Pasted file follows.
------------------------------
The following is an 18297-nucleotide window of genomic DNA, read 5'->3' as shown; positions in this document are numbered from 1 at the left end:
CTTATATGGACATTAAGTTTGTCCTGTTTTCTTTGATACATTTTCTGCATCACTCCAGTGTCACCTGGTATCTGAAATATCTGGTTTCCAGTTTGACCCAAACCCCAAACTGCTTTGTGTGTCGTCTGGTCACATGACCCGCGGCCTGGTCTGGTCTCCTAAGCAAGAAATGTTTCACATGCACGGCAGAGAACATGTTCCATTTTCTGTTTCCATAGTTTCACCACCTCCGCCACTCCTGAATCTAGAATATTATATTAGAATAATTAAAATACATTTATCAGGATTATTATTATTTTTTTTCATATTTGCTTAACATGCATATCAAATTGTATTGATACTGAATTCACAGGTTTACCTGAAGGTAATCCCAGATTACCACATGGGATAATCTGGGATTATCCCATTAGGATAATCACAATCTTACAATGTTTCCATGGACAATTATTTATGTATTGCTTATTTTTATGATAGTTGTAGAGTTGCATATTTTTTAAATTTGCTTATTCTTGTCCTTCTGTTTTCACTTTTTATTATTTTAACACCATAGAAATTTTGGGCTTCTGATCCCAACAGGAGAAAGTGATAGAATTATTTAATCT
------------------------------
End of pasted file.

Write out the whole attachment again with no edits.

The following is an 18297-nucleotide window of genomic DNA, read 5'->3' as shown; positions in this document are numbered from 1 at the left end:
CTTATATGGACATTAAGTTTGTCCTGTTTTCTTTGATACATTTTCTGCATCACTCCAGTGTCACCTGGTATCTGAAATATCTGGTTTCCAGTTTGACCCAAACCCCAAACTGCTTTGTGTGTCGTCTGGTCACATGACCCGCGGCCTGGTCTGGTCTCCTAAGCAAGAAATGTTTCACATGCACGGCAGAGAACATGTTCCATTTTCTGTTTCCATAGTTTCACCACCTCCGCCACTCCTGAATCTAGAATATTATATTAGAATAATTAAAATACATTTATCAGGATTATTATTATTTTTTTTCATATTTGCTTAACATGCATATCAAATTGTATTGATACTGAATTCACAGGTTTACCTGAAGGTAATCCCAGATTACCACATGGGATAATCTGGGATTATCCCATTAGGATAATCACAATCTTACAATGTTTCCATGGACAATTATTTATGTATTGCTTATTTTTATGATAGTTGTAGAGTTGCATATTTTTTAAATTTGCTTATTCTTGTCCTTCTGTTTTCACTTTTTATTATTTTAACACCATAGAAATTTTGGGCTTCTGATCCCAACAGGAGAAAGTGATAGAATTATTTAATCT